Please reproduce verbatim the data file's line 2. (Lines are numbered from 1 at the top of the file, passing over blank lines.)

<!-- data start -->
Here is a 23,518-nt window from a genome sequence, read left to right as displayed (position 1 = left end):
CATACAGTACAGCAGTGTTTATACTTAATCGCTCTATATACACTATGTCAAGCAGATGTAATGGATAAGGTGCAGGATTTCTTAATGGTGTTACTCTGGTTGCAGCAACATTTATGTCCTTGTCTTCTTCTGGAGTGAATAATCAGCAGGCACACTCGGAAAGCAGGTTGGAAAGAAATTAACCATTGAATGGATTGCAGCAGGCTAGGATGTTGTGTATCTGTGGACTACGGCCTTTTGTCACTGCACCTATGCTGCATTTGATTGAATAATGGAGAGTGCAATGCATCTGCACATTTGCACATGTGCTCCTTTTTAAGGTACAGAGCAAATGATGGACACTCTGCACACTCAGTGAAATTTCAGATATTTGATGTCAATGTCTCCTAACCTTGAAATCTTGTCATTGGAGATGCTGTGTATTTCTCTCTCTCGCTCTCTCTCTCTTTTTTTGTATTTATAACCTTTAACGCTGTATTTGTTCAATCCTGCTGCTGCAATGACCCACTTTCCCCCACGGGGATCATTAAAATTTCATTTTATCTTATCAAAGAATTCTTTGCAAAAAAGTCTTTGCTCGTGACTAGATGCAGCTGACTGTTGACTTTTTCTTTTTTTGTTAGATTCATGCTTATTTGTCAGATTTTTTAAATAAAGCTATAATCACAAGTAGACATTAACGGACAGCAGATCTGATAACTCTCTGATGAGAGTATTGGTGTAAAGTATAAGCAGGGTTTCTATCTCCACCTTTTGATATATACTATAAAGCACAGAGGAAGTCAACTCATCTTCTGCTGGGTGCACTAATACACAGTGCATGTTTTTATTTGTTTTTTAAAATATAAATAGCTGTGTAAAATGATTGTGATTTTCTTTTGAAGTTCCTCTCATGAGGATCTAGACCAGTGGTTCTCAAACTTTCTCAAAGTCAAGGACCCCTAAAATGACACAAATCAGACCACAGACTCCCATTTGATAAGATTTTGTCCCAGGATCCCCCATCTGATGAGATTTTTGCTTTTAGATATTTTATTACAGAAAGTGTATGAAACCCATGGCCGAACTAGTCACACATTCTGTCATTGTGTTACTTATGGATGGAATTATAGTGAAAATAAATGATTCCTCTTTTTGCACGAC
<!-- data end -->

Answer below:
CATACAGTACAGCAGTGTTTATACTTAATCGCTCTATATACACTATGTCAAGCAGATGTAATGGATAAGGTGCAGGATTTCTTAATGGTGTTACTCTGGTTGCAGCAACATTTATGTCCTTGTCTTCTTCTGGAGTGAATAATCAGCAGGCACACTCGGAAAGCAGGTTGGAAAGAAATTAACCATTGAATGGATTGCAGCAGGCTAGGATGTTGTGTATCTGTGGACTACGGCCTTTTGTCACTGCACCTATGCTGCATTTGATTGAATAATGGAGAGTGCAATGCATCTGCACATTTGCACATGTGCTCCTTTTTAAGGTACAGAGCAAATGATGGACACTCTGCACACTCAGTGAAATTTCAGATATTTGATGTCAATGTCTCCTAACCTTGAAATCTTGTCATTGGAGATGCTGTGTATTTCTCTCTCTCGCTCTCTCTCTCTTTTTTTGTATTTATAACCTTTAACGCTGTATTTGTTCAATCCTGCTGCTGCAATGACCCACTTTCCCCCACGGGGATCATTAAAATTTCATTTTATCTTATCAAAGAATTCTTTGCAAAAAAGTCTTTGCTCGTGACTAGATGCAGCTGACTGTTGACTTTTTCTTTTTTTGTTAGATTCATGCTTATTTGTCAGATTTTTTAAATAAAGCTATAATCACAAGTAGACATTAACGGACAGCAGATCTGATAACTCTCTGATGAGAGTATTGGTGTAAAGTATAAGCAGGGTTTCTATCTCCACCTTTTGATATATACTATAAAGCACAGAGGAAGTCAACTCATCTTCTGCTGGGTGCACTAATACACAGTGCATGTTTTTATTTGTTTTTTAAAATATAAATAGCTGTGTAAAATGATTGTGATTTTCTTTTGAAGTTCCTCTCATGAGGATCTAGACCAGTGGTTCTCAAACTTTCTCAAAGTCAAGGACCCCTAAAATGACACAAATCAGACCACAGACTCCCATTTGATAAGATTTTGTCCCAGGATCCCCCATCTGATGAGATTTTTGCTTTTAGATATTTTATTACAGAAAGTGTATGAAACCCATGGCCGAACTAGTCACACATTCTGTCATTGTGTTACTTATGGATGGAATTATAGTGAAAATAAATGATTCCTCTTTTTGCACGAC